According to an email that I received today, my transaction has been received and I have an account balance of $1725.45. Supposedly, I can click a link and fill in a form to get this money.
The email contains no information about where the money came from or what transaction it is associated with.
Instead, it urges me to click a link to get my funds. Which, of course, is exactly what the scammers who sent the email want me to do.
Clicking the link opened a Google Docs file that contained yet another link.
Here’s a screenshot of the scam Google Docs page:
Clicking the “Sign Up” link in the document opened a decidedly dodgy website that claims that I will become wealthy by creating an account and using the company’s special software to trade on the stock market.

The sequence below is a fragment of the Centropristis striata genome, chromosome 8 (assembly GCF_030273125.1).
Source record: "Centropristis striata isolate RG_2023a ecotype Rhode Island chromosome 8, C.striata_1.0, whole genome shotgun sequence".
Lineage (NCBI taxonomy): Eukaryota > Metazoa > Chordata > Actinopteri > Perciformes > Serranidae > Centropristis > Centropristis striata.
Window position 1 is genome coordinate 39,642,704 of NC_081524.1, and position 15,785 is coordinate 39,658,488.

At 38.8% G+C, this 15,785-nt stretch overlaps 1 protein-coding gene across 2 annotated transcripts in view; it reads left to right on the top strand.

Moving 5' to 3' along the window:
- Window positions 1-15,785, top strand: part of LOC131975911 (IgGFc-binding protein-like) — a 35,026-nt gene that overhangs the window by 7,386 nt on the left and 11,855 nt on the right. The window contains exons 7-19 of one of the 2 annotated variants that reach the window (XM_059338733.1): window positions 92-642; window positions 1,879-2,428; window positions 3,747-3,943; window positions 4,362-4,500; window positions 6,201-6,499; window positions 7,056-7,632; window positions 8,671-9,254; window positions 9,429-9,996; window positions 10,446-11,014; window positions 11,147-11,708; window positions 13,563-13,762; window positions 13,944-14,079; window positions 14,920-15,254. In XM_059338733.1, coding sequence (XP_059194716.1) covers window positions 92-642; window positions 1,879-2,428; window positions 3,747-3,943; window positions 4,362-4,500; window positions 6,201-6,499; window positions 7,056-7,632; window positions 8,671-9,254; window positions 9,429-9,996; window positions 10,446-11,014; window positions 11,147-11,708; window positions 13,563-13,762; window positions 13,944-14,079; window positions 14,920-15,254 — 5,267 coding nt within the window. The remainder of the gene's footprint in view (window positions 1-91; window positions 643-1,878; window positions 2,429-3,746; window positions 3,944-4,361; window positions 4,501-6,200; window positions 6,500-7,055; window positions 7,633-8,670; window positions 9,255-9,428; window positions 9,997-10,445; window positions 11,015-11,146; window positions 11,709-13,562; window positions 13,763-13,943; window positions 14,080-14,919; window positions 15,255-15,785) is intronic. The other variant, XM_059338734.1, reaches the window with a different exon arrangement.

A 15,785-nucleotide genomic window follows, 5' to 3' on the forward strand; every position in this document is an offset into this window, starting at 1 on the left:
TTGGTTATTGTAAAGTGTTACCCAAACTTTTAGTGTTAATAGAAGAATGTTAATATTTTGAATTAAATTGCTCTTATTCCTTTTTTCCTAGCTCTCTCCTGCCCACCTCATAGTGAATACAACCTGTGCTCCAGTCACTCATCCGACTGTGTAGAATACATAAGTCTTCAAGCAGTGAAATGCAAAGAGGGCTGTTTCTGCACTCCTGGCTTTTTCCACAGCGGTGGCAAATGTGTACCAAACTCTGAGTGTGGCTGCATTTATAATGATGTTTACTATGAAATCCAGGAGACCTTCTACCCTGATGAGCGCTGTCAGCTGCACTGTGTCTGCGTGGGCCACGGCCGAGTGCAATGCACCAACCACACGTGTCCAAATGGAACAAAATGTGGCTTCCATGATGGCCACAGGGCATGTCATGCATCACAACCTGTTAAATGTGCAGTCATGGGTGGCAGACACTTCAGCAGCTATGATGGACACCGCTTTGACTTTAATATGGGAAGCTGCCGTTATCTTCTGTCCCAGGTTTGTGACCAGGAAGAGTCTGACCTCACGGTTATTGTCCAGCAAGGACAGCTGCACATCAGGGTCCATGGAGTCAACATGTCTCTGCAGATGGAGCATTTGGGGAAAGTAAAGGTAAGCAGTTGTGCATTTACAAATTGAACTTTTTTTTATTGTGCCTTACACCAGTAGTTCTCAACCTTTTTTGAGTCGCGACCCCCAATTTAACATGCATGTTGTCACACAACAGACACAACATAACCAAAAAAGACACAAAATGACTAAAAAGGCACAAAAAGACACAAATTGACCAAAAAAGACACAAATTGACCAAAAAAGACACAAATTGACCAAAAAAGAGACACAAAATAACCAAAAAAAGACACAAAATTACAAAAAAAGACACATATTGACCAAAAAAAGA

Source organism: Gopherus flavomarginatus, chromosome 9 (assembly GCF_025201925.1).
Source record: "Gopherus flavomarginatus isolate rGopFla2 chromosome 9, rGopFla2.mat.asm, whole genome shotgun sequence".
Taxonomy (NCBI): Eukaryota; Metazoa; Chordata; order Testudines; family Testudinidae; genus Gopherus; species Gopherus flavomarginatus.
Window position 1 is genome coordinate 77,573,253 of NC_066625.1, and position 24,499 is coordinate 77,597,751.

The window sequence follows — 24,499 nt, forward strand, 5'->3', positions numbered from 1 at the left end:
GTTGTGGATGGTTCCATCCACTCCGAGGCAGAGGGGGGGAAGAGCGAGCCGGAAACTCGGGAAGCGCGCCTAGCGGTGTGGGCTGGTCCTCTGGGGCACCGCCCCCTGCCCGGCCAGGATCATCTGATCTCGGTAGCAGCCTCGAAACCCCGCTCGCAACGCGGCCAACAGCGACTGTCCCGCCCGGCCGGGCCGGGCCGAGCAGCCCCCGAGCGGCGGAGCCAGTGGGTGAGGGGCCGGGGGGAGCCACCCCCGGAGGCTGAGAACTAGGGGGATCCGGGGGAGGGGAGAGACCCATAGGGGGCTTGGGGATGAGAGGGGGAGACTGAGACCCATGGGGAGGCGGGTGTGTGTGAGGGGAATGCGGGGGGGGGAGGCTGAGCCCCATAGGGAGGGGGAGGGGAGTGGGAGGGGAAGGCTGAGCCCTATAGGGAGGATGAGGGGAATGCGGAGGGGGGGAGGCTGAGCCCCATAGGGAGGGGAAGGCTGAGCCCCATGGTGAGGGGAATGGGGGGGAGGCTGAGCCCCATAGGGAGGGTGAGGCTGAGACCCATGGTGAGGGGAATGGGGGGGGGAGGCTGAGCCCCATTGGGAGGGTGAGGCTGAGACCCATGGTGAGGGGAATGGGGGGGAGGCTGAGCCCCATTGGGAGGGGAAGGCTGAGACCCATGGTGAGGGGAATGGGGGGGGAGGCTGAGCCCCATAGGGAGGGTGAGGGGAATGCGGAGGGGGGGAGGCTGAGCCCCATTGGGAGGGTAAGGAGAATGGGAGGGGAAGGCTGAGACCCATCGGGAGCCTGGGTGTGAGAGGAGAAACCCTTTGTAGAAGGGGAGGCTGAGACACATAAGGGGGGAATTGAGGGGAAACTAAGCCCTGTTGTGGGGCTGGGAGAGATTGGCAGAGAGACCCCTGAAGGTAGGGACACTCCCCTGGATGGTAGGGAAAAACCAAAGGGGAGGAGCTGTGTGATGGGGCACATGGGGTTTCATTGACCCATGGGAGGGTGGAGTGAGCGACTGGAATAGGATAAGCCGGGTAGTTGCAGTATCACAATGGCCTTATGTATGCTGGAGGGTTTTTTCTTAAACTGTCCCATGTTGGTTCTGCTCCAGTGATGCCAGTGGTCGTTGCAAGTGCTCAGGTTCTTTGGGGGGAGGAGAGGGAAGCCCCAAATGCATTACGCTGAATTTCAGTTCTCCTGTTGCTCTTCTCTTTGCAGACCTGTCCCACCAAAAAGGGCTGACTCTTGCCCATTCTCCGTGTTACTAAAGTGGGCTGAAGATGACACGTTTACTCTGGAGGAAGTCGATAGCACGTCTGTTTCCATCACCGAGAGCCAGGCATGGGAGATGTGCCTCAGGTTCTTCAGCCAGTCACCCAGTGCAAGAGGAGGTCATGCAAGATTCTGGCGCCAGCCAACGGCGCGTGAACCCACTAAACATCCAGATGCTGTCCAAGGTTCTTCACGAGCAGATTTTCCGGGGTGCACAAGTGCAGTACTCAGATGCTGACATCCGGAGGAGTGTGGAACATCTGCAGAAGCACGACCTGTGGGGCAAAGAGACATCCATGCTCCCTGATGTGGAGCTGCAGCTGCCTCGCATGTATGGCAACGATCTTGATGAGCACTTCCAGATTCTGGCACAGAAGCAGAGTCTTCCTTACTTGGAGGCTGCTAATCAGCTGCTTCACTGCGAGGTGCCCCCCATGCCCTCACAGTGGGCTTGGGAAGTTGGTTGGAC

But, in fact, the site is just another binary options scam and its outlandish claims are nonsense designed to fool people into participating in a scheme that will steal their money and personal information.
And, of course, there is no account balance of $1725.45. That is just the bait used to entice people to click through to the scam website.
There are many variations of these emails. The amount of money supposedly waiting for you and other details may vary in different versions. But, they are all designed to trick people into falling for binary options scams. Some versions are distributed via SMS rather than email. If you receive one of these emails, just hit delete.
I discuss binary options scams in more detail in this earlier Hoax-Slayer report.